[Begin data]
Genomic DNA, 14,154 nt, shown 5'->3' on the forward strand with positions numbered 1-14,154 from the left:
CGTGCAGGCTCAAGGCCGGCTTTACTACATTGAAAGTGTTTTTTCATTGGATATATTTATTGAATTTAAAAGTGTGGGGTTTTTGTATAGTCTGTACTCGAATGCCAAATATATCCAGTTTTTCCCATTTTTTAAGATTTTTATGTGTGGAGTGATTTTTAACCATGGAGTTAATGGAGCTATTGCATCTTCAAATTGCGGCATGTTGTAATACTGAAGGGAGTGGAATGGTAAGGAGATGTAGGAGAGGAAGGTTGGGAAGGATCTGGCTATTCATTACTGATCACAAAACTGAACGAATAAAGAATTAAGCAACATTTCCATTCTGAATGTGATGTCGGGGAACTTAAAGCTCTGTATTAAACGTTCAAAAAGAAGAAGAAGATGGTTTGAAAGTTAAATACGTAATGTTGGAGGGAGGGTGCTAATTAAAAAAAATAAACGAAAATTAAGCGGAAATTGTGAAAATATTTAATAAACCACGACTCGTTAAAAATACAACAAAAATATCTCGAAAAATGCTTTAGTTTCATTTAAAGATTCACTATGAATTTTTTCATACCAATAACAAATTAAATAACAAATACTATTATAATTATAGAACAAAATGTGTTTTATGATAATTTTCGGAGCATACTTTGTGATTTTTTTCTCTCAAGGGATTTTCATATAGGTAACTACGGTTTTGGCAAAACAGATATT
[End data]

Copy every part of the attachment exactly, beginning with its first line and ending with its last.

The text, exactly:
Genomic DNA, 14,154 nt, shown 5'->3' on the forward strand with positions numbered 1-14,154 from the left:
CGTGCAGGCTCAAGGCCGGCTTTACTACATTGAAAGTGTTTTTTCATTGGATATATTTATTGAATTTAAAAGTGTGGGGTTTTTGTATAGTCTGTACTCGAATGCCAAATATATCCAGTTTTTCCCATTTTTTAAGATTTTTATGTGTGGAGTGATTTTTAACCATGGAGTTAATGGAGCTATTGCATCTTCAAATTGCGGCATGTTGTAATACTGAAGGGAGTGGAATGGTAAGGAGATGTAGGAGAGGAAGGTTGGGAAGGATCTGGCTATTCATTACTGATCACAAAACTGAACGAATAAAGAATTAAGCAACATTTCCATTCTGAATGTGATGTCGGGGAACTTAAAGCTCTGTATTAAACGTTCAAAAAGAAGAAGAAGATGGTTTGAAAGTTAAATACGTAATGTTGGAGGGAGGGTGCTAATTAAAAAAAATAAACGAAAATTAAGCGGAAATTGTGAAAATATTTAATAAACCACGACTCGTTAAAAATACAACAAAAATATCTCGAAAAATGCTTTAGTTTCATTTAAAGATTCACTATGAATTTTTTCATACCAATAACAAATTAAATAACAAATACTATTATAATTATAGAACAAAATGTGTTTTATGATAATTTTCGGAGCATACTTTGTGATTTTTTTCTCTCAAGGGATTTTCATATAGGTAACTACGGTTTTGGCAAAACAGATATT